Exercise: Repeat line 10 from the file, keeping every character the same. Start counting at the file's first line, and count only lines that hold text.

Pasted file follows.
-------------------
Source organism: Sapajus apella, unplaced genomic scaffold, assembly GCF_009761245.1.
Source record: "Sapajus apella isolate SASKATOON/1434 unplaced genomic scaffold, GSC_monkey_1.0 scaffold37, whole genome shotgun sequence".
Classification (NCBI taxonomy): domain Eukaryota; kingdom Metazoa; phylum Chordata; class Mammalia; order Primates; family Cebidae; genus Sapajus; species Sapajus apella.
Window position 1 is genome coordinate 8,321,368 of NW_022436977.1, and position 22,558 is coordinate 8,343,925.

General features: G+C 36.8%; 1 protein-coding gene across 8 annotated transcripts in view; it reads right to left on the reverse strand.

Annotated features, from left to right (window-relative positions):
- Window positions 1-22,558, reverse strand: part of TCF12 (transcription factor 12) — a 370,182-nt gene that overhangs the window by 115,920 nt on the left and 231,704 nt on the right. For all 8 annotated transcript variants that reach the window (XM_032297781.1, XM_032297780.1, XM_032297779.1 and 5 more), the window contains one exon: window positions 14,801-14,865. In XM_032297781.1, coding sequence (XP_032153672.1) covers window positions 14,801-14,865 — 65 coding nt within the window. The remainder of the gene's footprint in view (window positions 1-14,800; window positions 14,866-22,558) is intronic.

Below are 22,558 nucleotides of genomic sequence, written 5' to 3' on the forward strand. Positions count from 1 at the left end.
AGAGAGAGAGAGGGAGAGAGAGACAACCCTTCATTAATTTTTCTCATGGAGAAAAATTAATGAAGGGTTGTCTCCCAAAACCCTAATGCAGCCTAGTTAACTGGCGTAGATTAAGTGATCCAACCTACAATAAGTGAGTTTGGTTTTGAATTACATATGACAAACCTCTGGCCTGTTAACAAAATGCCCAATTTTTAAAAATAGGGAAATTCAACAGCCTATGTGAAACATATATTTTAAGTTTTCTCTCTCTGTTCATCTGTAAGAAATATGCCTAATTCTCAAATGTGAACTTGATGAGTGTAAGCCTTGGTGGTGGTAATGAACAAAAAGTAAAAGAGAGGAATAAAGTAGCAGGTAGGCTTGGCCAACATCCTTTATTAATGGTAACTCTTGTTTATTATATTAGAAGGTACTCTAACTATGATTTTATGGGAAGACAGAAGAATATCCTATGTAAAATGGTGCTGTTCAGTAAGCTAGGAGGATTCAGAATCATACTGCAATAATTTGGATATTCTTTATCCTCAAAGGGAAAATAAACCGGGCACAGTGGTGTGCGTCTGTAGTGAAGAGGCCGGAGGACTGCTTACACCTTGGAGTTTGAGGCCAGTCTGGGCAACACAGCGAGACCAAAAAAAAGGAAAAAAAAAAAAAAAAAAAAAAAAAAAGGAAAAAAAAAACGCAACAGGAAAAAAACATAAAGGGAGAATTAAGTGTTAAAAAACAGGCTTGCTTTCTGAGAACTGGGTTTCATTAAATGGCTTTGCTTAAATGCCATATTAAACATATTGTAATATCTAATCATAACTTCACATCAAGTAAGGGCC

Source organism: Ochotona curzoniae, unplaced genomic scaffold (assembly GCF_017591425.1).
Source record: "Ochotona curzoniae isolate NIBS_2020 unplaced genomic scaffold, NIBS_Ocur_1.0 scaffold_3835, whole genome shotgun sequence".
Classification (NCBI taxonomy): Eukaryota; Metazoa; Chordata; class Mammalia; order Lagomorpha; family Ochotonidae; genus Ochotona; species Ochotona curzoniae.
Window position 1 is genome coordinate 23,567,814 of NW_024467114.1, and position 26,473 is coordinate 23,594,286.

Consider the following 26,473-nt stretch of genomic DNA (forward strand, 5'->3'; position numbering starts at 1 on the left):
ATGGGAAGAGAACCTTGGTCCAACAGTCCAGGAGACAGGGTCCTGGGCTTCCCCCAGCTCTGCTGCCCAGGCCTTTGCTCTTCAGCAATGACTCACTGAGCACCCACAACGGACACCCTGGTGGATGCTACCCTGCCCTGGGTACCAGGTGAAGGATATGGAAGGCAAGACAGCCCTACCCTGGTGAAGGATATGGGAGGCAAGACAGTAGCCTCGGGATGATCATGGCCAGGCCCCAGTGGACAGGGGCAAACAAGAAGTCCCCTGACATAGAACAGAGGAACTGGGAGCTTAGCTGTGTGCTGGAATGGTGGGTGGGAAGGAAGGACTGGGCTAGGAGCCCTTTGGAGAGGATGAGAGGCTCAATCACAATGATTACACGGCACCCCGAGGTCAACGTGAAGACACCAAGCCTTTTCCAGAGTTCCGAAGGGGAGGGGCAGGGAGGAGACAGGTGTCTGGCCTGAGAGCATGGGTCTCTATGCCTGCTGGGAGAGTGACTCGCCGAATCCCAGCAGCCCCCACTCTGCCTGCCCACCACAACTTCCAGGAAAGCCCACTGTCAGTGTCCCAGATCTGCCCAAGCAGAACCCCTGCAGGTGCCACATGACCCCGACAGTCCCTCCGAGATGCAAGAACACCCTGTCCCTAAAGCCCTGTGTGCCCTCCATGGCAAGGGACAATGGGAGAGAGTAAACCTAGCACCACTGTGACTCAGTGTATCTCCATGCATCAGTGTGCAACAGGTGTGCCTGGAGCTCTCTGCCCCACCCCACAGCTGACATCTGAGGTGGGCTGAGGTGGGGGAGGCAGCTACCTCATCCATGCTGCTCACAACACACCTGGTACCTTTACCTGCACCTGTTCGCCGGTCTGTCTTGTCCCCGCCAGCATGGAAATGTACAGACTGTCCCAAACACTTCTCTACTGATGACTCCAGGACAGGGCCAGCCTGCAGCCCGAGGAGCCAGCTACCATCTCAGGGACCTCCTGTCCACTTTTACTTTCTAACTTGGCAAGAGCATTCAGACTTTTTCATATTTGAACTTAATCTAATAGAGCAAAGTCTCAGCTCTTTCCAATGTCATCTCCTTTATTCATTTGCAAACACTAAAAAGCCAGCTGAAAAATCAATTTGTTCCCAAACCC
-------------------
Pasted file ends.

Source organism: Ochotona curzoniae, unplaced genomic scaffold (assembly GCF_017591425.1).